THIS LIFE Public relations consultant Andy Green talks to Grant Woodward about his one-man campaign
ANDY Green is staging a one-week tour around Britain visiting organisations which suffer from stupidity to mark the second Stupid Aid Week, which runs until September 5.
He launched his one-man campaign in a bid to help others fight what he believes to be increasing examples of stupidity in the world caused by the pressures of modern life.
The Stupid Aid Tour will see him place commemorative plaques at various sites including the controversial Millennium Footbridge in London and West Yorkshire Police's emergency call centre in Wakefield, which receives time-wasting nuisance calls.
He has also produced a new survival guide called Overcome Stupidity in the World Around You and is creating a new not-for-profit social enterprise, the Flexible Thinking Forum, to promote creative thinking skills.
The 50-year-old was born in London but now works in Wakefield, commuting there from his family home in Barry Island, Wales.
He is married with two grown-up daughters.
The one thing I couldn't live without is optimism. Although I do believe in 'pit stop pessimism' where you need to have a reality check but, like a Formula 1 car in the pit stop, you spend as little time there as possible.
My first job was getting paid to pull street barrows in a market in London's East End when I was 11. I got paid 50p to help the traders put their stalls away.
The things I'm most proud of in life are my two daughters, Charlotte and Elizabeth. Workwise, it's the next task.
I launched Stupid Aid Week after a trip to a restaurant in Wakefield just over a year ago.
I asked for a slice of lemon in my water and was told I couldn't have one because it would involve using a knife and that would mean carrying out a risk assessment.
It struck me that this was symptomatic of the world at large and I decided I should try to do something about it.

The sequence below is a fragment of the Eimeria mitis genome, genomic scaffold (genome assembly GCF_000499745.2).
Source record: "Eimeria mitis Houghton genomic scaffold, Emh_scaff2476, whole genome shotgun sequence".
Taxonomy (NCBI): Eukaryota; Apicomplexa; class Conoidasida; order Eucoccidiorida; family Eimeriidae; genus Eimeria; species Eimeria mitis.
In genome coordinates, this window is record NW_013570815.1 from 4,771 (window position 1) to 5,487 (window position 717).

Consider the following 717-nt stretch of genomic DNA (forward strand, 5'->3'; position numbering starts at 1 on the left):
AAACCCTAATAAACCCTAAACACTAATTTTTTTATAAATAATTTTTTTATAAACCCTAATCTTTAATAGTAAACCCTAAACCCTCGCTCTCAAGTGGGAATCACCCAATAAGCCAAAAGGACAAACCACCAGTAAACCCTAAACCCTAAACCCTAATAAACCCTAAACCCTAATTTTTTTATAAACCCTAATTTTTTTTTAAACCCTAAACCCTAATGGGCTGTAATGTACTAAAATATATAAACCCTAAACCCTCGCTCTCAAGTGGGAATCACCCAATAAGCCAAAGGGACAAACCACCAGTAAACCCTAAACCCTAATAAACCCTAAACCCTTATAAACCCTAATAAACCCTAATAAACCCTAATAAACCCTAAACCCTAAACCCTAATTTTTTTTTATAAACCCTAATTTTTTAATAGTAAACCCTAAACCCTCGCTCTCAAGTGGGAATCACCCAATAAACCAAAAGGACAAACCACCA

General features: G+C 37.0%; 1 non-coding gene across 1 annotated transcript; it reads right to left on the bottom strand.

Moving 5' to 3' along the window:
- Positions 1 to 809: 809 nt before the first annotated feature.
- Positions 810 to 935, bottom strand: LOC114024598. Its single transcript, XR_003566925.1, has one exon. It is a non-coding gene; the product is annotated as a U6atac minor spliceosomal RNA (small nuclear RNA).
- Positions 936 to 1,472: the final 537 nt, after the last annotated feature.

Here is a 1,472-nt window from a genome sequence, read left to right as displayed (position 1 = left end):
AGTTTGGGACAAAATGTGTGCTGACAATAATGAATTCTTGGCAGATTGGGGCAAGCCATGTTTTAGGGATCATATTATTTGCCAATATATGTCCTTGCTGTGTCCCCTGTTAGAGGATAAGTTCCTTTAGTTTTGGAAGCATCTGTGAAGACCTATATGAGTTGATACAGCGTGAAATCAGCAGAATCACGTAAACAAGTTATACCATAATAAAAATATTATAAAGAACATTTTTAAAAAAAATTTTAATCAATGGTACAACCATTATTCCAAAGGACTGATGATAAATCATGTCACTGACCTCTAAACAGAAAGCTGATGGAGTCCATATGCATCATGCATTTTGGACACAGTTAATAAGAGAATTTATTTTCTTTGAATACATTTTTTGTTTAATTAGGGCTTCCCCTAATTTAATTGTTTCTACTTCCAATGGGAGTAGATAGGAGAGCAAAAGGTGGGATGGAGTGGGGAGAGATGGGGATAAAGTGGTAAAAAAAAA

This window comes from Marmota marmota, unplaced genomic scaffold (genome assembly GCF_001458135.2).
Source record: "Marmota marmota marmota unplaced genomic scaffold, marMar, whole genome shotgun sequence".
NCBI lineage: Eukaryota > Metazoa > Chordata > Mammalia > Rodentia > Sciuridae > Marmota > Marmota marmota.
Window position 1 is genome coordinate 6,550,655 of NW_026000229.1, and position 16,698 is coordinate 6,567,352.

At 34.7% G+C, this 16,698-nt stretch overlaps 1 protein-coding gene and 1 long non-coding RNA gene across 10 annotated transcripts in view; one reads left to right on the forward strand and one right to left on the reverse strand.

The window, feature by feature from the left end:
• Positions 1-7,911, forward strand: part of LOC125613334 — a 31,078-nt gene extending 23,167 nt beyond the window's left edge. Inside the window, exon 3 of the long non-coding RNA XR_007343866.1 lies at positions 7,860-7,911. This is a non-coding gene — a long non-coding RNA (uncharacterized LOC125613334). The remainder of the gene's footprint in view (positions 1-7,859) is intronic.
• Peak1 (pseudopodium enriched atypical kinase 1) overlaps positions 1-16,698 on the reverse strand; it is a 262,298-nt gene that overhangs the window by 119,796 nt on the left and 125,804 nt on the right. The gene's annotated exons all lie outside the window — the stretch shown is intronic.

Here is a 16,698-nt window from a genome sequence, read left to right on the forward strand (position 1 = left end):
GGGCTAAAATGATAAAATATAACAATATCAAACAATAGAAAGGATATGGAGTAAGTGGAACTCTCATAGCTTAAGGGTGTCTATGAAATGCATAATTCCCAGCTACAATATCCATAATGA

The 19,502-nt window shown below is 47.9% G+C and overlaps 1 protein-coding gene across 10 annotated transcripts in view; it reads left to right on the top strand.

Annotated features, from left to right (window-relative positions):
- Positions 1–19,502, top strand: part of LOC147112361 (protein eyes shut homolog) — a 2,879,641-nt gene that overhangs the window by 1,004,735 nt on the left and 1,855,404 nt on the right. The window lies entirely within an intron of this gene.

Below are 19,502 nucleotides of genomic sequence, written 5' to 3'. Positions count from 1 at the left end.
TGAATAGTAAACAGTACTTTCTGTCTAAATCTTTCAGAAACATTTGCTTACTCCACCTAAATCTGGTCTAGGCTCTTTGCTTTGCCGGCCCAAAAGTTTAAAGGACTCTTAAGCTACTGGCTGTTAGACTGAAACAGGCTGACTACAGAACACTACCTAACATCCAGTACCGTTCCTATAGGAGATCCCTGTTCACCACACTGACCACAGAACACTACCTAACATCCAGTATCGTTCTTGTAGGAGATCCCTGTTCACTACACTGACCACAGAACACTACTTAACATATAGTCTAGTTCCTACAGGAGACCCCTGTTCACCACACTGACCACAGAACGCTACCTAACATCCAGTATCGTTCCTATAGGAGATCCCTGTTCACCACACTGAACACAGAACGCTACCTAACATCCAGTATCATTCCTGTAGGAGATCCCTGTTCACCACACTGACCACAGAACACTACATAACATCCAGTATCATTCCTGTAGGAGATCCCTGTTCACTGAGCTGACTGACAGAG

I teach all over the world about creativity, which I define as flexible thinking.
Stupidity is not about low intelligence, it's about inflexible thinking without asking questions.
Whether it's being told 'the computer says 'No', facing an unhelpful call centre hiding behind 'data protection', or just inflexible 'jobsworths'.
I'm trying to get people to stand up for themselves more and not be fobbed off.
To relax I watch football. I save all my pessimism in life for when I watch my beloved West Ham play. Our club motto is 'You lose some, you draw some.' I also do Sumo Squash.
The best thing about Yorkshire is the fact that you can never be big-headed here. Someone will always put you straight.
I learned a lot growing up. I was one of five boys, my younger brother was autistic, and I grew up with a realisation that there was always someone worse off than me. As I couldn't beat my elder brothers up I also learned to use my gob to get myself out of trouble.
As a public relations consultant the best piece of advice I've ever received is that you can only help people get the reputation they deserve. As a human being it would be to treat people as they would like to be treated.
The last time I cried was when I read the news about young Sophie Lancaster, the young Goth who was kicked to death because of the way she dressed. It touched a nerve in terms of being who you are, and being free to express who you are.
My philosophy on life is that life is too short. It's important to make the most of every day and to avoid psychotoxic people – and Chelsea fans.
The person living or dead I would you most like to meet is William Shakespeare. I would ask how many of his works did he really write, and how close to his original work are the versions we enjoy today?
And of course, I would love to meet the great Bobby Moore, just to show suitable deference.
And me dear old Mum and Dad, just to say the things that should have been said when they were alive.
I don't remember too much about my first kiss but Barbara from Bermondsey (an area of south London) seems to stick in my mind!
My favourite joke is one told by the late, great Tommy Cooper. Two cannibals are eating a clown, and one says to the other: "Does this taste funny?"
l Overcome Stupidity in the World Around You, the Stupid Aid survival guide, is published by Tangent publishing and costs 7.
TV programme: The Sopranos
Actor/actress: Jenny Agutter, for non-thespian reasons.
Holiday: I travel extensively through my work, so would just love to be at home and switch off.
Star sign: Leo